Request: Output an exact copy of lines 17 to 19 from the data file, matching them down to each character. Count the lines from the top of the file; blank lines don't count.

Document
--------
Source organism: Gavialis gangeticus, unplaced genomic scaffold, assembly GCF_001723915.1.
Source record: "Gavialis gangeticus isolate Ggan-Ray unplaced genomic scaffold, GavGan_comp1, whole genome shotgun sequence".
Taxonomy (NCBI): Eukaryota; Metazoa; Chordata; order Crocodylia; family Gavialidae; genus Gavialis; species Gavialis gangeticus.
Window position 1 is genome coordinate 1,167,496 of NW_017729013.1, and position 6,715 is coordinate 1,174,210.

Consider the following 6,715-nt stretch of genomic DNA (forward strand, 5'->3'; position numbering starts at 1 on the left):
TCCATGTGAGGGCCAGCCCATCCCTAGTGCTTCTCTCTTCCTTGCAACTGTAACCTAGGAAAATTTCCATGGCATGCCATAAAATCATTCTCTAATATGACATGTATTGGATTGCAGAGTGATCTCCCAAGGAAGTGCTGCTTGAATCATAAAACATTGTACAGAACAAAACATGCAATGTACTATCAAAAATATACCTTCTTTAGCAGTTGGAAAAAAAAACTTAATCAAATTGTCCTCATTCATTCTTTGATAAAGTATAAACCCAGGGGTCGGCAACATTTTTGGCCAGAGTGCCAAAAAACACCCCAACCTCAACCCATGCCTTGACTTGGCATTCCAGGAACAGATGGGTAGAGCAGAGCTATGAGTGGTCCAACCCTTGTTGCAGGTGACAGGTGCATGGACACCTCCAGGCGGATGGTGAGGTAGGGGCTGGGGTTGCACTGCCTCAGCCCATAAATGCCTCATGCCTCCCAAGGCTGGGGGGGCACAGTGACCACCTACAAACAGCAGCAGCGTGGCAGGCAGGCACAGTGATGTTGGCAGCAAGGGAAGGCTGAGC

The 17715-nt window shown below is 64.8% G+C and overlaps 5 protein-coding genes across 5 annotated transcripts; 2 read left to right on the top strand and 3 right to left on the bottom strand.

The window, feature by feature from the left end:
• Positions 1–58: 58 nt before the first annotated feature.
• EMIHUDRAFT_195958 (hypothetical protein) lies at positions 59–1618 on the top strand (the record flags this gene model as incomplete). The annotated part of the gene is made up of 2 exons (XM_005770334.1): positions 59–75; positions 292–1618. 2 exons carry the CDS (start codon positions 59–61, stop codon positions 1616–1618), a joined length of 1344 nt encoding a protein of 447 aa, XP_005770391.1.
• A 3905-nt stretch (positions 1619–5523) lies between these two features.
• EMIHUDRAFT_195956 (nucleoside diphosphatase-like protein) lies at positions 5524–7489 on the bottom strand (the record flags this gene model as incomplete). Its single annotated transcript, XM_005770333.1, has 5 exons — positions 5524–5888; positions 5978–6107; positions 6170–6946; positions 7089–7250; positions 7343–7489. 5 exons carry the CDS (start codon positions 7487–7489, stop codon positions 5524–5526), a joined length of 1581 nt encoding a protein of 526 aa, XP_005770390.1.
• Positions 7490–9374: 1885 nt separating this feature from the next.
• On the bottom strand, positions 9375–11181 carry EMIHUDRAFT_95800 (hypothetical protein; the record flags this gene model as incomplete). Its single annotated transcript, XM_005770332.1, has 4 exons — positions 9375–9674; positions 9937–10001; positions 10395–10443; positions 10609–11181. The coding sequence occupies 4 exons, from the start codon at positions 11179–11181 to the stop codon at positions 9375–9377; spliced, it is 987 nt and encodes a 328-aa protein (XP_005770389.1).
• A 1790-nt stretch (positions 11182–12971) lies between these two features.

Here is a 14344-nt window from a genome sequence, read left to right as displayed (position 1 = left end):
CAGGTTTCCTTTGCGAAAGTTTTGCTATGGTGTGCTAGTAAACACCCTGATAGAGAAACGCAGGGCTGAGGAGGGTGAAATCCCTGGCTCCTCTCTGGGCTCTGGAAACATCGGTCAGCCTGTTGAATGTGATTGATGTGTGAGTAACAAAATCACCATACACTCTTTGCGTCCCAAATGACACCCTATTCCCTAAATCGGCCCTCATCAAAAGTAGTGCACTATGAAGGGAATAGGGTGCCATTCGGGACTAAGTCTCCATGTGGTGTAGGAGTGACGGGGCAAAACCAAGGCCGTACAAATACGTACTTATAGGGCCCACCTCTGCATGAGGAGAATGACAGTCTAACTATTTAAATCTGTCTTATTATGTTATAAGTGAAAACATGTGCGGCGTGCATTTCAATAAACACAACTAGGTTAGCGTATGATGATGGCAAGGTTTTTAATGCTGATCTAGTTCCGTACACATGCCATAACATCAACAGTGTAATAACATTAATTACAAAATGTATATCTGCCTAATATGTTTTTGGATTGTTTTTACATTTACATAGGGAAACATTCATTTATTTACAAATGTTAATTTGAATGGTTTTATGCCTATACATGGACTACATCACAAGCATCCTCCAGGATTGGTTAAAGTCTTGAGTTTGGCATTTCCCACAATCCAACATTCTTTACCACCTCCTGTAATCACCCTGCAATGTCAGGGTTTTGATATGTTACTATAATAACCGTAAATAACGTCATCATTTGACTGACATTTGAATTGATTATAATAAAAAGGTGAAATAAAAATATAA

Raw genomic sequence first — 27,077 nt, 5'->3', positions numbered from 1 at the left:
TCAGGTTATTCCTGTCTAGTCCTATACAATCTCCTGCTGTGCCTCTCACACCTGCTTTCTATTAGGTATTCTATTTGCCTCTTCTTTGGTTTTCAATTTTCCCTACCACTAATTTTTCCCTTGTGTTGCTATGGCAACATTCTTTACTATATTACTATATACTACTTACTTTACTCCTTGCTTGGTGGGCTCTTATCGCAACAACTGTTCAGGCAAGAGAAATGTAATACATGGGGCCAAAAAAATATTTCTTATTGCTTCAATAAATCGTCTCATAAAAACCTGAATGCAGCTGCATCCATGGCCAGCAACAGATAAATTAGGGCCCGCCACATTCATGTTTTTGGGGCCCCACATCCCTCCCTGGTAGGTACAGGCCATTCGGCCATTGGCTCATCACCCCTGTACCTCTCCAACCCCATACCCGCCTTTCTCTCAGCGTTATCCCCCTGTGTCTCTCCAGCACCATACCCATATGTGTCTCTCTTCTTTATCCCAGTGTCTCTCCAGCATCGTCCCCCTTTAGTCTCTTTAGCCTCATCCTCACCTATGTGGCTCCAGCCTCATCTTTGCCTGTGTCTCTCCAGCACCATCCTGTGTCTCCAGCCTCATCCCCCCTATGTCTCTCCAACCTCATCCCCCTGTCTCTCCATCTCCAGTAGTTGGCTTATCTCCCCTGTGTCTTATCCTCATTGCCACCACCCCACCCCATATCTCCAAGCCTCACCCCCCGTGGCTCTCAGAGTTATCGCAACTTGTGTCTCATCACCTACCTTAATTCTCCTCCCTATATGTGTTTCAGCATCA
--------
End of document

CAGGTTTCCTTTGCGAAAGTTTTGCTATGGTGTGCTAGTAAACACCCTGATAGAGAAACGCAGGGCTGAGGAGGGTGAAATCCCTGGCTCCTCTCTGGGCTCTGGAAACATCGGTCAGCCTGTTGAATGTGATTGATGTGTGAGTAACAAAATCACCATACACTCTTTGCGTCCCAAATGACACCCTATTCCCTAAATCGGCCCTCATCAAAAGTAGTGCACTATGAAGGGAATAGGGTGCCATTCGGGACTAAGTCTCCATGTGGTGTAGGAGTGACGGGGCAAAACCAAGGCCGTACAAATACGTACTTATAGGGCCCACCTCTGCATGAGGAGAATGACAGTCTAACTATTTAAATCTGTCTTATTATGTTATAAGTGAAAACATGTGCGGCGTGCATTTCAATAAACACAACTAGGTTAGCGTATGATGATGGCAAGGTTTTTAATGCTGATCTAGTTCCGTACACATGCCATAACATCAACAGTGTAATAACATTAATTACAAAATGTATATCTGCCTAATATGTTTTTGGATTGTTTTTACATTTACATAGGGAAACATTCATTTATTTACAAATGTTAATTTGAATGGTTTTATGCCTATACATGGACTACATCACAAGCATCCTCCAGGATTGGTTAAAGTCTTGAGTTTGGCATTTCCCACAATCCAACATTCTTTACCACCTCCTGTAATCACCCTGCAATGTCAGGGTTTTGATATGTTACTATAATAACCGTAAATAACGTCATCATTTGACTGACATTTGAATTGATTATAATAAAAAGGTGAAATAAAAATATAA

Raw genomic sequence first — 27,077 nt, 5'->3', positions numbered from 1 at the left:
TCAGGTTATTCCTGTCTAGTCCTATACAATCTCCTGCTGTGCCTCTCACACCTGCTTTCTATTAGGTATTCTATTTGCCTCTTCTTTGGTTTTCAATTTTCCCTACCACTAATTTTTCCCTTGTGTTGCTATGGCAACATTCTTTACTATATTACTATATACTACTTACTTTACTCCTTGCTTGGTGGGCTCTTATCGCAACAACTGTTCAGGCAAGAGAAATGTAATACATGGGGCCAAAAAAATATTTCTTATTGCTTCAATAAATCGTCTCATAAAAACCTGAATGCAGCTGCATCCATGGCCAGCAACAGATAAATTAGGGCCCGCCACATTCATGTTTTTGGGGCCCCACATCCCTCCCTGGTAGGTACAGGCCATTCGGCCATTGGCTCATCACCCCTGTACCTCTCCAACCCCATACCCGCCTTTCTCTCAGCGTTATCCCCCTGTGTCTCTCCAGCACCATACCCATATGTGTCTCTCTTCTTTATCCCAGTGTCTCTCCAGCATCGTCCCCCTTTAGTCTCTTTAGCCTCATCCTCACCTATGTGGCTCCAGCCTCATCTTTGCCTGTGTCTCTCCAGCACCATCCTGTGTCTCCAGCCTCATCCCCCCTATGTCTCTCCAACCTCATCCCCCTGTCTCTCCATCTCCAGTAGTTGGCTTATCTCCCCTGTGTCTTATCCTCATTGCCACCACCCCACCCCATATCTCCAAGCCTCACCCCCCGTGGCTCTCAGAGTTATCGCAACTTGTGTCTCATCACCTACCTTAATTCTCCTCCCTATATGTGTTTCAGCATCA